A racy political thriller

Aroon Raman’s debut novel, The Shadow Throne, is a political thriller with a Da Vinci-like element to it

September 07, 2012 04:25 pm | Updated 04:25 pm IST - Bangalore:

A new king: On the throne of thrillers Photo: V. Karthikeyan

A new king: On the throne of thrillers Photo: V. Karthikeyan

T he Shadow Throne is a political thriller that makes for a racy read. That’s not all, despite it being Aroon Raman’s debut novel, The Shadow Throne is a page turner. The characters are distinctly etched, the plot engaging, and the writing literary and taut. This book will be interesting read for history enthusiasts and the politically well informed.

This whodunit is set primarily in Delhi, where a murder takes place at the Qutub Minar.

But journalist Chandrasekhar, a cop Syed Ali Hassan and history professor Meenakshi Pirzada who delve deep into this mystery find more on their hands when the murder morphs into a sub-continental conspiracy that involves rogue elements within the Indian intelligence, putting the country at the risk of a nuclear Armageddon. The action travels briefly to Pakistan and then to Afghanistan.

Inspired by Osama

The story of The Shadow Throne came to Aroon when Osama Bin Laden was killed in an American commando operation. “The coverage that followed in the ensuing months took two forms,” explains Aaroon. “The Pakistanis were very upset because they weren’t informed of the ambush, and even the ISI had egg on their face. At the same time, there was a lot of bitterness in the West that Osama was in Abbottabad, in Pakistan. The relationship between the West and Pakistan plummeted to an all-time low. Pakistan was, in a sense, with its back to the wall. In India, at the time, there were immense internal issues. The situation seemed to me to be fraught with many possibilities, so The Shadow Throne comes out of that.”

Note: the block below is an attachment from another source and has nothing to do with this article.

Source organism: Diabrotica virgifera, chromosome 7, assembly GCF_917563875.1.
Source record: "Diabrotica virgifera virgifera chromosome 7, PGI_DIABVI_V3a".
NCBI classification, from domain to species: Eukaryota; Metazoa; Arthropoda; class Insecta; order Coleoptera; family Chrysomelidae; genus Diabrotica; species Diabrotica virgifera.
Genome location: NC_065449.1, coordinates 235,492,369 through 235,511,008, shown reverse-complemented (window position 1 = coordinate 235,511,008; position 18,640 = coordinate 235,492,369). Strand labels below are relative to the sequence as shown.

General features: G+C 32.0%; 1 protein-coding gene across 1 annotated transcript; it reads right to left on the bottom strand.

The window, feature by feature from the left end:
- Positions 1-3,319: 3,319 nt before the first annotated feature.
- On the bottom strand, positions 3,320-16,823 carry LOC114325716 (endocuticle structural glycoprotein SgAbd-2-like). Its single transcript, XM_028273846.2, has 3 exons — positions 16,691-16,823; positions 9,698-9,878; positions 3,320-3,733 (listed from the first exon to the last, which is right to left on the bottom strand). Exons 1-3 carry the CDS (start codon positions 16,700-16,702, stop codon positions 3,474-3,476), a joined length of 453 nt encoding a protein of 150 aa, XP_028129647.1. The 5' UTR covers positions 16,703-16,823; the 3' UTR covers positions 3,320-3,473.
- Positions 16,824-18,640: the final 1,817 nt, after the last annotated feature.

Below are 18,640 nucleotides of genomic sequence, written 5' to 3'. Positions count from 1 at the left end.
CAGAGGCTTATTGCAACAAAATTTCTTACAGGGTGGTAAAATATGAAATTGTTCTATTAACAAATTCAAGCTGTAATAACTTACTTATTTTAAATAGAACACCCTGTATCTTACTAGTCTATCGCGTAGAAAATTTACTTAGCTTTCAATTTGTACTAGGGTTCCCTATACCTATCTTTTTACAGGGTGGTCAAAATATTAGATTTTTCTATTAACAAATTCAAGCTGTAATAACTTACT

Aroon, though well-read, informed, and a history buff, put in a fair amount of research in the early stages. “I did some factual research, particularly on Paksitani nuclear missiles.”

For a detective novel to be engaging, certain factors ought to be borne in mind. “The art of good thriller writing is to keep the reader centred. You’ve got to keep the action moving. The pace must neither be too fast for the plot to fall flat nor too slow for it to die. Descriptions are important to evoke atmosphere, but too much of it slows the pace. So a balance must be maintained.”

Place plays an important role in detective fiction. “Chandrasekhar, the protagonist, undergoes varied psychological states of mind as he moves from one place to another.”

In The Shadow Throne the characters are visible from what they say and do. “Within the first 40 to 50 pages, you will get a good idea of what the characters are like,” informs Aroon. To him, a good detective is one who must “have very strong intuition, logical faculty and the ability to slog long hours.”

In the world of detective fiction, Aroon says that Wilbur Smith, Ken Follett and Jeffrey Archer are in a league by themselves. He next mentions Lee Child, John Grisham, Caleb Carr, Steig Larsson and Sir H. Rider Haggard of King Solomon’s Mines fame. But of them all, Sir Arthur Canon Doyle remains iconic, for Aroon.

Aroon sold his family business in 2007, but retained the R&D unit, which he converted into a new company Raman Fibre Science, a company that encourages innovation in applied science. A lot of the Research and Development is done by boys in the 10 and 12 standards in the local villages. “They are doing fantastic product development,” says a beaming Aroon.

Aroon is a successful entrepreneur, but he doesn’t let his business take up more than 50 per cent of his time. “I engage in an array of activities. I spend time writing, trek, mostly to the Nepal Himalayas, work with NGOs, play tennis and spend time with my family.”

The Shadow Throne (Panmacmillan, Rs. 250)will be released on September 11. Aroon is working on his next novel, an adventure story set in Mughal India.

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